If you’ve never seen Rick And Morty, this is the time to catch up. The truly insane animated sci-fi series, which is about the space adventures of a self-loathing mad scientist and his vaguely pathetic grandson, returns for a third season on July 30.
The show was created by Dan Harmon and Justin Roiland, after Harmon was infamously let go from his first cult show, Community, a sitcom-esque foray into infinite alternate timelines. The pair are both executive producers of Rick And Morty; Dan’s the principal writer, and Justin (who drew the original character sketches) also writes, and provides the voices of Rick, Morty, Mr. Meeseeks, fan favorite Mr. Poopy Butthole, and more. I am convinced that they’re both geniuses.
Just like Community, Rick And Morty is not only gut-busting, but also philosophical as fuck. That’s probably because Harmon’s been using the same eight-step storytelling process (he calls it a “story embryo”) since he started writing. He explained the technique to WIRED in 2011: “1. A character is in a zone of comfort, 2. But they want something. 3. They enter an unfamiliar situation, 4. Adapt to it, 5. Get what they wanted, 6. Pay a heavy price for it, 7. Then return to their familiar situation, 8. Having changed.”
The process is a riff on the Hero’s Journey, or the Monolyth, a narrative pattern found in canonical myths and epics. It’s this far-reaching awareness of collective literary and societal memory that makes Harmon’s work feel so pertinent to contemporary storytelling; Rick And Morty isn’t too different from Shakespeare’s plays, which essentially satirized the Western canon and the very idea of the archetype, like Harmon and Roiland do now, within their show’s freaky, boundless universe. There is little doubt in my mind that authors and screenwriters and comedians will study Harmon’s process in the distant future, when we’re all Cronenberg creatures.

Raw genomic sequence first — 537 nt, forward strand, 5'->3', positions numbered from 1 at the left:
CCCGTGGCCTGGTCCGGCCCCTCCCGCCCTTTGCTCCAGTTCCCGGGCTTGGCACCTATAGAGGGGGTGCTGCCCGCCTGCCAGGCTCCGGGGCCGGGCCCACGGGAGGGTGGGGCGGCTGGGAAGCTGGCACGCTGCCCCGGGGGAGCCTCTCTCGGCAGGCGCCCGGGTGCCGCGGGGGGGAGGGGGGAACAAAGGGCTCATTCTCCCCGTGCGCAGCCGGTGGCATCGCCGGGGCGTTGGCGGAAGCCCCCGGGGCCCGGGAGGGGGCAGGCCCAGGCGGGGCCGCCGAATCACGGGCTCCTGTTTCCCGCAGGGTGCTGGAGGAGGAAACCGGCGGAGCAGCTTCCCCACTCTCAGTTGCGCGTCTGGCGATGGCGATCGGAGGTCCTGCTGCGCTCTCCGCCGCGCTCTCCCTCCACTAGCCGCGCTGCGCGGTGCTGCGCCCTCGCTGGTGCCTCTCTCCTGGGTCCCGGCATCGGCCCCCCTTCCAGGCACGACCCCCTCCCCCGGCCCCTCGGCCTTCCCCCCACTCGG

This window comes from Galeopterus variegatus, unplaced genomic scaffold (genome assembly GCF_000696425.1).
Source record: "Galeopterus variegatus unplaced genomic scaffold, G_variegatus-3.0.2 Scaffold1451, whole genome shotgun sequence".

I’ve seen every episode of Rick And Morty at least five times. I’m pretty sure I could write a dissertation on it at this point, highlighting all of the wild, mind-blowing layers within each 20-minute story. But I won’t. Not right now, at least. Instead, I rang up Harmon and Roiland and asked them to tell me about their favorite episodes so far. “I’m so proud to have a show that it’s almost arbitrary to pick a favorite — there’s no clunkers I can think of,” Harmon said, and he’s damn right. But they still managed to name seven of their faves, and, in the process, revealed the tremendous amount of blood and sweat and madness that goes into making the wildest show on television.
“Rick Potion #9,” Season 1 Episode 6
“Rixty Minutes,” Season 1 Episode 8
“Something Ricked This Way Comes,” Season 1 Episode 9
“Auto Erotic Assimilation,” Season 2 Episode 3
“Total Rickall,” Season 2 Episode 4
“Big Trouble In Little Sanchez,” Season 2 Episode 7
“Look Who’s Purging Now,” Season 2 Episode 9
The third season of Rick And Morty Season 3 premieres July 30 on Adult Swim. Watch the trailer:
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